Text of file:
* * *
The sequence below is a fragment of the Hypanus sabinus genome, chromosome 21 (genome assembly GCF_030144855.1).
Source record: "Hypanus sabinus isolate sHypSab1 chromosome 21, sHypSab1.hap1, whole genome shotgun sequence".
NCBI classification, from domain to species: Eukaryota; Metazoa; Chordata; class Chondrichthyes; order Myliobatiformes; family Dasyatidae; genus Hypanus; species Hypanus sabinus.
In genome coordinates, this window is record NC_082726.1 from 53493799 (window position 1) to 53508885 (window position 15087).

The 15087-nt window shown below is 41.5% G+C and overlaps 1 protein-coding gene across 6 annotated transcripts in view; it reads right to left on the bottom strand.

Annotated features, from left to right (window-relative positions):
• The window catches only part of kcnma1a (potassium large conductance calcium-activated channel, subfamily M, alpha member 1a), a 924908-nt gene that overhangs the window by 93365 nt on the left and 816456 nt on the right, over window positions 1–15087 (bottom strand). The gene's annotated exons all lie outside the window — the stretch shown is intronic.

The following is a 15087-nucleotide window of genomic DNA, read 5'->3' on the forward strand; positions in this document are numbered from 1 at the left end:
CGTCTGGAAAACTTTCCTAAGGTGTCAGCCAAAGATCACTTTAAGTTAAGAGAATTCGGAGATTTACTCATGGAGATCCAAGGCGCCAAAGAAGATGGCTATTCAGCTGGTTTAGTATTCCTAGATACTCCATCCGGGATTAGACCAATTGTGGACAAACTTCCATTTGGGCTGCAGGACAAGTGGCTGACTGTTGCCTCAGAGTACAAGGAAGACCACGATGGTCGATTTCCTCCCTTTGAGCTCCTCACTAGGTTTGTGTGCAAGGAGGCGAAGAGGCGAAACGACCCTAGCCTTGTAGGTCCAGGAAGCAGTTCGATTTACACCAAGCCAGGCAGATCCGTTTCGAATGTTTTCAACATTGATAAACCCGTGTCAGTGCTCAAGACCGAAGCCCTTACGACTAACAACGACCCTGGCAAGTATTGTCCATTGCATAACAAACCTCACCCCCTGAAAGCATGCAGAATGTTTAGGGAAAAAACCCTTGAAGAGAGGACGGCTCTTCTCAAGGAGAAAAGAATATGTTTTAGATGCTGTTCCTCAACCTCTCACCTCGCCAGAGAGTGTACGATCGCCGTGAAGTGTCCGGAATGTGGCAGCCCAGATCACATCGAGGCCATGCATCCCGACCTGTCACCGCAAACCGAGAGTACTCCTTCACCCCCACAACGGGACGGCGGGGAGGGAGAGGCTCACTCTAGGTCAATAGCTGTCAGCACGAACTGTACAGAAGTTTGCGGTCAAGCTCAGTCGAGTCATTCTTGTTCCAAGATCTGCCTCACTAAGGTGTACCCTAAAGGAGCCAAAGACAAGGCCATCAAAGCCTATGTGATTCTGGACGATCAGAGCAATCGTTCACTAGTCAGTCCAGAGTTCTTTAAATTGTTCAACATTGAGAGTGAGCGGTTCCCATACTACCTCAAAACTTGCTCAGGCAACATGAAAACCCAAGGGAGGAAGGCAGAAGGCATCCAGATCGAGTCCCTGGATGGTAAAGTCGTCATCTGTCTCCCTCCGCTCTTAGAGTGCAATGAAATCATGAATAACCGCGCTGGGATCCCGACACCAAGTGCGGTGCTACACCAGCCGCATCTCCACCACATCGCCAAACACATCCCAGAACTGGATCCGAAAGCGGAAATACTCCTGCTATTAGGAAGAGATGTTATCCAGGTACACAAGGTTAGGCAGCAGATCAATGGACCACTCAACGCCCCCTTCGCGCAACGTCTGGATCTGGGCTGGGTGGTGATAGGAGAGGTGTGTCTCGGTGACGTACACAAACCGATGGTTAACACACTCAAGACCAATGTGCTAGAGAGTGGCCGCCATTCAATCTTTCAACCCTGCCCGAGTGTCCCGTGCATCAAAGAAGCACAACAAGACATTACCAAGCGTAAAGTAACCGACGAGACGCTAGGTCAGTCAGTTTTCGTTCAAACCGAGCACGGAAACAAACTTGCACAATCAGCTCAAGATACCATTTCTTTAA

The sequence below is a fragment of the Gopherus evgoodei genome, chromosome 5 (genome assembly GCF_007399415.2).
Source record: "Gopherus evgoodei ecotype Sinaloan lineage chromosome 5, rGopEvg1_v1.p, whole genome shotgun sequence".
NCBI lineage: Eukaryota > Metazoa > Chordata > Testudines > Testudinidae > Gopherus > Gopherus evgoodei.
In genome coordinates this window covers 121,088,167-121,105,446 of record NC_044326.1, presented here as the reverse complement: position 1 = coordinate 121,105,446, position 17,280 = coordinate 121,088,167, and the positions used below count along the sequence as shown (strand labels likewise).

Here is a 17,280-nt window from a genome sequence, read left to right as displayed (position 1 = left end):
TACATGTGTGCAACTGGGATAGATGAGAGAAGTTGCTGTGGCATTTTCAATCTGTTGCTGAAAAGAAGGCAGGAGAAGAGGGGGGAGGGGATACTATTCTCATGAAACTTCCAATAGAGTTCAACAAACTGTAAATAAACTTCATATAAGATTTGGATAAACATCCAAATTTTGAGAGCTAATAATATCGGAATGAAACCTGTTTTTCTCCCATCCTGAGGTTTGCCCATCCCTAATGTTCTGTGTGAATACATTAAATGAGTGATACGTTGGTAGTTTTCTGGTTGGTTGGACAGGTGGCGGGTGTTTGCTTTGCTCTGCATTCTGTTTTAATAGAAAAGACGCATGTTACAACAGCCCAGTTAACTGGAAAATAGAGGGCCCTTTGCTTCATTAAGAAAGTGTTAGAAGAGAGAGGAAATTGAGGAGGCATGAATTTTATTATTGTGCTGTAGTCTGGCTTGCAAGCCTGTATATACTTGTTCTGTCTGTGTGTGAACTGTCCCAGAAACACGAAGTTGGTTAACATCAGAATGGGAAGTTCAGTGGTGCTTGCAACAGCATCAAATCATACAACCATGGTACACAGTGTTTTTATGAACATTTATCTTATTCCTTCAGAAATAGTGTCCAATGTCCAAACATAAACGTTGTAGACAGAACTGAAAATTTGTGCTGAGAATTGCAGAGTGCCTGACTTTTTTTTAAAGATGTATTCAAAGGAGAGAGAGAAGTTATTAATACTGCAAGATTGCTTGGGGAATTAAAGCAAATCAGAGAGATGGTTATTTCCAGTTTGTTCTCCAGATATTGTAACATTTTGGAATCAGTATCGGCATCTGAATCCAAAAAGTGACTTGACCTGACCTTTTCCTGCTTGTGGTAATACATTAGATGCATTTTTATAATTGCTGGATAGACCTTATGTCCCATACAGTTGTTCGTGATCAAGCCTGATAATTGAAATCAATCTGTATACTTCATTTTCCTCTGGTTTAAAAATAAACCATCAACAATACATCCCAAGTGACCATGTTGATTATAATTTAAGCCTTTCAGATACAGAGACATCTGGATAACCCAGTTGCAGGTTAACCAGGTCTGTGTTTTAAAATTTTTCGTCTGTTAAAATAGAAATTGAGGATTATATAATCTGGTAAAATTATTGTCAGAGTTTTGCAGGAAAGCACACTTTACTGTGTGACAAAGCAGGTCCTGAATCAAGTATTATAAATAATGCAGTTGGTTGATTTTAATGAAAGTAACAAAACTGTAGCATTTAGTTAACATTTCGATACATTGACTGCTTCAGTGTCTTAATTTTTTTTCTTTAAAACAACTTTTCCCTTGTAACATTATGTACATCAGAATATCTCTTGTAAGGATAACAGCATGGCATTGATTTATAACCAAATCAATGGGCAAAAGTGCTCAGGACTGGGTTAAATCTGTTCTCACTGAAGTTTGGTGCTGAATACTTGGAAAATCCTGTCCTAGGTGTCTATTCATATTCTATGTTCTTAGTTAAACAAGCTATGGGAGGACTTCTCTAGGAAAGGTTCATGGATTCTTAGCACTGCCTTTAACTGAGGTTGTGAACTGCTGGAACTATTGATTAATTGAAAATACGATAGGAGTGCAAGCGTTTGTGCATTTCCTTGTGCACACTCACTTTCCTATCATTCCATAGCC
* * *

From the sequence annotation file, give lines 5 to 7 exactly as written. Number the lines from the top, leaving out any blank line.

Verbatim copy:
The 15087-nt window shown below is 41.5% G+C and overlaps 1 protein-coding gene across 6 annotated transcripts in view; it reads right to left on the bottom strand.

Annotated features, from left to right (window-relative positions):
• The window catches only part of kcnma1a (potassium large conductance calcium-activated channel, subfamily M, alpha member 1a), a 924908-nt gene that overhangs the window by 93365 nt on the left and 816456 nt on the right, over window positions 1–15087 (bottom strand). The gene's annotated exons all lie outside the window — the stretch shown is intronic.